At one time, tossing telephone poles made sense. In the good old days, before Scotland acquired amenities like bridges, the men of the country simply tossed a log across whatever stream needed to be crossed.
But now, in Alexandria at least, building a bridge is not so simple, and logs — called “cabers” — are only tossed for the thrill of it.
“Say you have a really tough caber you flip over and the crowd goes crazy,” said former caber-flipper Lowell Murray, “It’s just a really great feeling.” Murray used to compete in the athletic competitions of Alexandria’s Scottish Games, which will held this year on Sept. 16 at Fort Ward Park.
For Scots, “athletics” has a meaning that is quite specific: throwing heavy stuff. Competitors in the traditional heptathlon throw multiple objects — none of them light — in seven different ways and directions. The caber — a pole that can be up to 20 feet long and weigh more than 100 pounds — is meant to be tossed up to do one perfect 270 degree flip so that its butt end lands on the other side of the hypothetical stream. Athletes will also throw stones, “blacksmith’s” hammers, weights, and a burlap sack. The world record for throwing a 56 pound weight straight into the air with one hand is about 20 feet. The “sheaf” or burlap sack, can weight up to 20 pounds and be thrown 30 feet into the air with a pitchfork.
Lowell Murray explained that the work-a-day origins of the events and items — like tossing hay into a hayloft — originate in the ban that Britain imposed on weapons after it conquered Scotland. To train for battle, the Scots had to improvise with everyday items.
Thirty-three years ago, David McKenzie’s father, a first-generation Scot, was one of the five original founders of the Alexandria event. McKenzie runs Mid-Atlantic Scottish Athletics, which promotes about 18 Scottish games each year. This is his biggest. “Alexandria’s the one that I’m involved in up to my belly button,” he said.
McKenzie said the caber was his favorite event because it was his best. But some events in the heptathlon require more than raw power. For this reason, McKenzie said he hated throwing the 56 pound weight for distance. “I’m strong, but I’m not horribly coordinated, and I hated that thing because you had to spin around.”
ALEXANDRA MURRAY, the games’ president and Lowell’s wife, had been involved in the games for ten years. She met her husband while judging athletics.
“He was one of the athletes,” she explained. “He was throwing stuff.”
But she said there will be plenty of entertainment available for people who have already found their caber-tosser. Scottish balladeer Alex Beaton and the Celtic fusion rock band Rathkeltair will be playing onstage, and there will be competitions in highland dancing, country dancing, fiddling, bagpipes and drums. Scottish clan organizations will be on-hand to research people’s clan affiliations. Scottish dogs will be able to compete in skill competitions. There will also be a British car show and Scottish craftsmen and vendors.
Karen Rubach helps her mother, Katherine Fisher, run the highland dancing, in which men and women compete against one another wearing wool kilts, high socks and velvet vests. Rubach and her sister are both former U.S. champions, and they now run a highland dancing school with their mother. She said the dances, like the athletics, have their roots in the wars of clan times. The highland fling was a victory dance performed without ambiguity by hopping up and down on the shield of the battle’s loser.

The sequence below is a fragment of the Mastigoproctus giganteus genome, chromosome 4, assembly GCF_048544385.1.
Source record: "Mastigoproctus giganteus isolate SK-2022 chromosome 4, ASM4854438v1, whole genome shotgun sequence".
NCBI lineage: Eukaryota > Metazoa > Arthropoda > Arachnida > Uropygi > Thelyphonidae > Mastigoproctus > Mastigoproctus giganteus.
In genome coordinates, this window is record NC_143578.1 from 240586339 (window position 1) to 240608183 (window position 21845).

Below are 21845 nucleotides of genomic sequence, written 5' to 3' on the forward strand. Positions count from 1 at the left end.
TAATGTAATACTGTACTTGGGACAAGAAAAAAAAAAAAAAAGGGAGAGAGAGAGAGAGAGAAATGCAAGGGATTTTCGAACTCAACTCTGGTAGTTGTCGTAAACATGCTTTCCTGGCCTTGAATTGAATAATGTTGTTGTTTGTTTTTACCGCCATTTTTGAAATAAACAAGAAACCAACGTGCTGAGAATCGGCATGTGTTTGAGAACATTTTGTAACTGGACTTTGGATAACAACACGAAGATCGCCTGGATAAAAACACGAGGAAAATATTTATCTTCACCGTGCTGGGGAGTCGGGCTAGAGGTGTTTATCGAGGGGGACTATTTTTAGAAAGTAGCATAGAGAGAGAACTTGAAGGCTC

Modern dancers have ditched the shield, but they still leap and land on the same spot. Rubach said that despite its vigor, the dance is more graceful than the Irish step dancing popularized by “Riverdance.” “It has more ballet moves but it is not soft like ballet,” she said. “They hop up and down; they leap; they do something called shedding.”
RUBACH SAID “shedding” is a mid-air pantomime of the jubilant trouser-removal that occurred after Britain rescinded its ban on kilts. The dance is called “seann triuvhas,” which means “old trousers” in Gaelic.” In the sword dance, dancers leap in place while scissoring their feet. If they lived hundreds of years ago, they would be doing this before battle above a cross formed by swords. Kicking the swords meant they would lose the battle. Landing cleanly suggested some measure of good fortune. The highland reel has no militant origin. It is danced by four people moving in a figure-eight pattern.
Rubach’s favorite dance, she said, “is all the ones my daughter gets through without making a mistake.” Like the athletics, competitors from all over the eastern seaboard will come for the dance competitions.
But everyone involved in the Alexandria’s Scottish Games stressed that its appeal was less about competition and more about comradeship. “It’s a nice group of people to work with,” said Alexandra Murray. “They’re all good strong men, essentially good people. They enjoy throwing. They enjoy getting together. They help each other get better at throwing.” Murray added that the games have moved from Episcopal High School to Fort Ward and have been scaled down to fit their new location. They have moved back to later in the summer so that they won’t fall, as they inevitably seemed to in the past, “on the hottest week of the year.” The games “should be a lot cooler,” Murray said.